• Historically, Disney World have had official photographers that follow the Disney Princesses around the park. If you wanted a photo with a princess, they’d take one for you, and you could buy the high res print for $20. Today, you can ask the professional photographer to take a photo with your own phone. Yes, they’re losing money on the photo, but the “happiest place on earth” is now the most Instagrammed place on earth.

Finally the big one, the session we’d been most excited about leading into SXSW… ‘What It Really Takes To Win In Business’, a chat between Jack Welsh and Gary Vaynerchuk. Jack is a business legend, he has over 40 global CEO’s reporting to him, and is personally worth hundreds of millions of dollars. A legend in his own right. But in our space, it’s hard to ignore Gary Vaynerchuk. I first read Crush It (Gary’s first book) back in 2011, and I loved it. I’ve followed GV’s career closely, was an avid wine library viewer, have watched every keynote on YouTube, consistently read his work, to the point where I’ve been told that my speaking style is very similar to his (which is possibly either just because it is, or because I’ve subconsciously modelled my style based off his influence).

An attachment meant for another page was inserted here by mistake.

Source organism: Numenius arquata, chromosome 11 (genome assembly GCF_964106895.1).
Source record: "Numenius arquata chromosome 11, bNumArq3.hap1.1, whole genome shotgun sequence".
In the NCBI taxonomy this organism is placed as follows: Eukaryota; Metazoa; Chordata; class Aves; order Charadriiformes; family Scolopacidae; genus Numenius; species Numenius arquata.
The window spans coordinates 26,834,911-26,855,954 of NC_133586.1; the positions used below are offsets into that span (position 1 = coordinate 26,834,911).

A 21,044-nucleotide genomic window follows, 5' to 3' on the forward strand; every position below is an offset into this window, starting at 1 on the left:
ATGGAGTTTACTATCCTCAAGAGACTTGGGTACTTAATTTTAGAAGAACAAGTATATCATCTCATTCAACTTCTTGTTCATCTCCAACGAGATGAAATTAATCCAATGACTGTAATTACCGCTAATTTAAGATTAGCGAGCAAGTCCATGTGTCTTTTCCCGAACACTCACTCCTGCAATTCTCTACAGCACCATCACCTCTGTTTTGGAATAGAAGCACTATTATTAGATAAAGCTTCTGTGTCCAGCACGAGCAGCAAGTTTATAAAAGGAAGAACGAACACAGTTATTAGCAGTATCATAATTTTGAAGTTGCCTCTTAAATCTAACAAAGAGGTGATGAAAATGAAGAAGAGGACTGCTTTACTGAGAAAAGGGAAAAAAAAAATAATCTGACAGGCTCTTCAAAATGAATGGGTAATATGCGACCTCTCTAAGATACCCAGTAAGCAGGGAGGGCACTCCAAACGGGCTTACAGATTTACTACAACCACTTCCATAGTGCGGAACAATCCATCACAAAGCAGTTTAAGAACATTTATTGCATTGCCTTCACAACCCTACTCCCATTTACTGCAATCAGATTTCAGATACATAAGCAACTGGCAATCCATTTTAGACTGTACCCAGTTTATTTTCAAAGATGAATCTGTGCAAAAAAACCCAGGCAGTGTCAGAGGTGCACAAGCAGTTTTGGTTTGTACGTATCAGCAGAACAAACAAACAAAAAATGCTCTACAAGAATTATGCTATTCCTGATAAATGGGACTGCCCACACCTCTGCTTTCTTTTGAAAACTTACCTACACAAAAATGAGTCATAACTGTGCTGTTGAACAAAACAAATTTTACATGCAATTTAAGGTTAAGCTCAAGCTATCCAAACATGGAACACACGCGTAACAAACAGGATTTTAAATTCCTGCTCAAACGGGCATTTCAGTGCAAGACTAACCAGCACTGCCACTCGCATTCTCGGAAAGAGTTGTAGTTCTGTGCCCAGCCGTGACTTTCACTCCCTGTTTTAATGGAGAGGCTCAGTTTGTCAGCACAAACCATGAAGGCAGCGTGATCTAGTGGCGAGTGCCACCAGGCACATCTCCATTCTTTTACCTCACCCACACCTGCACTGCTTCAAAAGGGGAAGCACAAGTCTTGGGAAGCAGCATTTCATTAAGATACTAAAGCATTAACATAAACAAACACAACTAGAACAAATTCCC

I saw Gary and Tim Ferriss share a SXSW stage back in 2012, but today was different. We got a chance to meet Gary briefly prior to his session, and following the presentation he spent around 15 minutes talking with us (and handful of others) off the stage.

These experiences are what continue to make SXSW an inspiring event for me. I’ve got an inherent belief that we all need to follow and model great leaders, and Gary has been a huge influence on me in recent years. I believe that when you get that opportunity build context and a relationship, it gives you so much more perspective, which is unquantifiable.

If you have any questions, thoughts, or ideas, don’t hesitate to comment or shoot me a message.

If you’d like to follow the day-to-day, you can follow me on Twitter and Instagram!

Cheers everyone, see you tomorrow!